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#560010 07/26/23 10:19 AM
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For a 1.5 acre pond 20 ft deep with a live spring would a concrete spillway discharging onto riprap be better than a drainpipe?

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Does the pond also receive large amounts of surface water during rain events, or does the pond have raised banks and the spring is the ONLY water that enters the pond?

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Need both in my opinion.

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Agree with jludwig.
















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Both would be great on a good budget, but if the budget is a concern...FishinRod asks a good question. With no watershed and a relatively consistent spring flow...a drainpipe alone would do fine. It's never a bad idea to design in an emergency overflow, but concrete might be overkill. My small pond utilized the emergency overflow this year after a 6" rain in 2 hours. It flowed over the dam at the designated grassy section for about 4 hours (I have too much watershed - 25 acres when it should be closer to 2-3 acres). Minor amounts of washout occurred well below the dam, but all was good. My 15" pipe was not enough to allow the 3 foot of water rise to escape fast enough...mostly due to the 1/2" mesh I have on it to keep the fish in during normal heavy rains. It clogged with debris pretty quick and over she went.


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For my 1.8 Acre BOW, I have a 20' wide spillway, with 3-4" tall bermuda grass. 6" in 2-3 hours off of 35-40 Acres of watershed ( all grassland ) , 3 days of overflow and the bermuda acting like over lapped shingles , NO damage, no ruts, it never clogs . Very happy with my spillway . But, the dynamics of each pond , of each watershed is different . It all depends , probably applies . I've hired a professional dam builder for both of my ponds, who's primary income for last 50 years has been Federal water shed control dams .
Hire a professional . If going with spillway, maintain it .

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The pond will mainly receive water from a 60 gpm constant flow spring. There isn't a lot of watershed during heavy rain. Years ago NRCS said a drainpipe less than 12" would suffice for this pond site. 5R is a pond builder in Buffalo Texas and suggested primary and emergency spillways rather than pipe.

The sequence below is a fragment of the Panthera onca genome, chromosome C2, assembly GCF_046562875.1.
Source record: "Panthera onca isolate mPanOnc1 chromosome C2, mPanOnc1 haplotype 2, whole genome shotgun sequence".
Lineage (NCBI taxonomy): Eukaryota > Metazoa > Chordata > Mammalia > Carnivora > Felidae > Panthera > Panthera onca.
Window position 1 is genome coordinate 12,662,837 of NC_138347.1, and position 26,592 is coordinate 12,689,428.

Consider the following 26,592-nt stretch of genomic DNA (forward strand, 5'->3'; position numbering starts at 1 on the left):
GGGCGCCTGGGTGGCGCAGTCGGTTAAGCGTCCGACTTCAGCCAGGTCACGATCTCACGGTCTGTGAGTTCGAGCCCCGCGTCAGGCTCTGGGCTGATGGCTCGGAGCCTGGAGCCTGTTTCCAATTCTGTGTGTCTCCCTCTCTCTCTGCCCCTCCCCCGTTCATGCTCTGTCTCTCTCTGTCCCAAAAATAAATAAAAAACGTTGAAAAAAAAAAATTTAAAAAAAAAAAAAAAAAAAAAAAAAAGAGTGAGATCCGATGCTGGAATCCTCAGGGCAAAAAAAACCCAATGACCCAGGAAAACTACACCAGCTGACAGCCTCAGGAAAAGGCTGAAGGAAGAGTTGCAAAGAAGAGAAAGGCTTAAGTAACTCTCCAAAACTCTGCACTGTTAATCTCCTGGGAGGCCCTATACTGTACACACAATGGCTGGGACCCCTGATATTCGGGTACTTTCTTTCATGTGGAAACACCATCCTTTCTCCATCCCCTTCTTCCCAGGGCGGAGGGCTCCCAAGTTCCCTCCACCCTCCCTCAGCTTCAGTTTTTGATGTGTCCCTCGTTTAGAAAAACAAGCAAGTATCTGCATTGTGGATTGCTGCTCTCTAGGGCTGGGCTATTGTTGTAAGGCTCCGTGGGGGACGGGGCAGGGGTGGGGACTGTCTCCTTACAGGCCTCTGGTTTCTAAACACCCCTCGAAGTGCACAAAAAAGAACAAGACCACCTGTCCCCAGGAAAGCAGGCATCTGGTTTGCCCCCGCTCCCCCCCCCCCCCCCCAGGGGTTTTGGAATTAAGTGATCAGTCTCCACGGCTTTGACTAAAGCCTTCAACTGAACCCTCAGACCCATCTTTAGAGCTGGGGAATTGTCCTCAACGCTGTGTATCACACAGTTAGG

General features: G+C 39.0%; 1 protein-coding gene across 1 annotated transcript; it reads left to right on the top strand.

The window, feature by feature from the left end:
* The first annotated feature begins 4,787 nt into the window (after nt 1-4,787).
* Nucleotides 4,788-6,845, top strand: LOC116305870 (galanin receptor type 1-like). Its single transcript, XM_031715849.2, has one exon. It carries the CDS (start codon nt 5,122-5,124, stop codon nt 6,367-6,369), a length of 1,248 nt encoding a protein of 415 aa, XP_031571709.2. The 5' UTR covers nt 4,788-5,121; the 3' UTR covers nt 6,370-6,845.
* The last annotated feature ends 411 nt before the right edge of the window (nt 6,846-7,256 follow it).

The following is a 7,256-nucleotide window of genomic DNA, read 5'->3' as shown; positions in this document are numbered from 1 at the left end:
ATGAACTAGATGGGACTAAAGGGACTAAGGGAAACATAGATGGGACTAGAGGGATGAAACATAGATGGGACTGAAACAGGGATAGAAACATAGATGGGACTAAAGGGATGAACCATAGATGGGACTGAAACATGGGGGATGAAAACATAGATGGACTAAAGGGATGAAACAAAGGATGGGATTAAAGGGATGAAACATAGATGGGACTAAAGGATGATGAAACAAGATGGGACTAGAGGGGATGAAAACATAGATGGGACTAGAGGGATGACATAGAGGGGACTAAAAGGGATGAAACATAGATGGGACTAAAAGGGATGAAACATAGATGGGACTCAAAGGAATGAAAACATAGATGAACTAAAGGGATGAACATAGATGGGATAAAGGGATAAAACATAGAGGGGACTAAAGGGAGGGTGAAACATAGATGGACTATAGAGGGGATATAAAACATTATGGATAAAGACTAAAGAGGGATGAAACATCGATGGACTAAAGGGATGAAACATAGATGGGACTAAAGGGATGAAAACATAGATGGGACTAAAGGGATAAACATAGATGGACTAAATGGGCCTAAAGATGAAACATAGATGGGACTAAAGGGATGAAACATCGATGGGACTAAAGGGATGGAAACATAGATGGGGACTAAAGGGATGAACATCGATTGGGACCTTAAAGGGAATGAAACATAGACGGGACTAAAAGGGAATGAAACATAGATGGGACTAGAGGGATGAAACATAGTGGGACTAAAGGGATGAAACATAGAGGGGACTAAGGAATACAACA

Last edited by TEC; 07/28/23 09:13 AM.
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A 2" PVC pipe would pass 120 GPM! (Modeled 20' long, 5' drop)

However, that size of pipe would be easily plugged with debris.

You have lots of easy options for your pond!

Maybe a 6" angled pipe through the dam with good protection against debris on the inlet side.

Maybe a 4" siphon with an air vent for automatic level control.

Do you live at the pond? If so, then your emergency spillway plan sounds like overkill to me. (And I hate not having a good emergency spillway.) However, if you live there and notice after a day or two that your outlet pipe is not functioning correctly, then you should be able to readily fix it.

If you DON'T live at the pond, even if your pond overflows, then 60 GPM is not capable of too much damage. A tiny emergency spillway of some type should enable your dam to survive with no damage until you notice and repair the main outlet.

However, you (and I) could be wrong about the amount of watershed that drains into your pond.

Have you ever observed your pond after a very large rain event?

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I've wondered why an emergency spillway would be required if there is a proper wide primary spillway?
I guess it's possible the primary could get stopped up.

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Typically, the main pond exit is a pipe while the emergency spillway is an open area higher than the primary overflow but below to of the top of the dam that is located beyond the dam on a gentle slope to avoid erosion. The emergency spillway is intended to carry much larger volumes of water than the primary spillway but gets used infrequently.

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With a grassy spillway or a dirt spillway, it will erode over time where an outlet pipe (providing it isn't made from corrugated galvanized steel) won't.

The emergency spillway needs to have a dense mat of roots from grass to prevent it from eroding in times of use.

Water is a universal solvent. It WILL chew away at a spillway if it is used constantly. If a pond builder recommends a dirt primary spillway, get it in writing that he will come back and repair it at no cost to you if it fails or erodes.


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The pond builder recommended two concrete spillways each with riprap for primary and emergency drainage. I do not live at the pond site but usually go there a couple of times a month.

Last edited by TEC; 07/31/23 09:37 AM.

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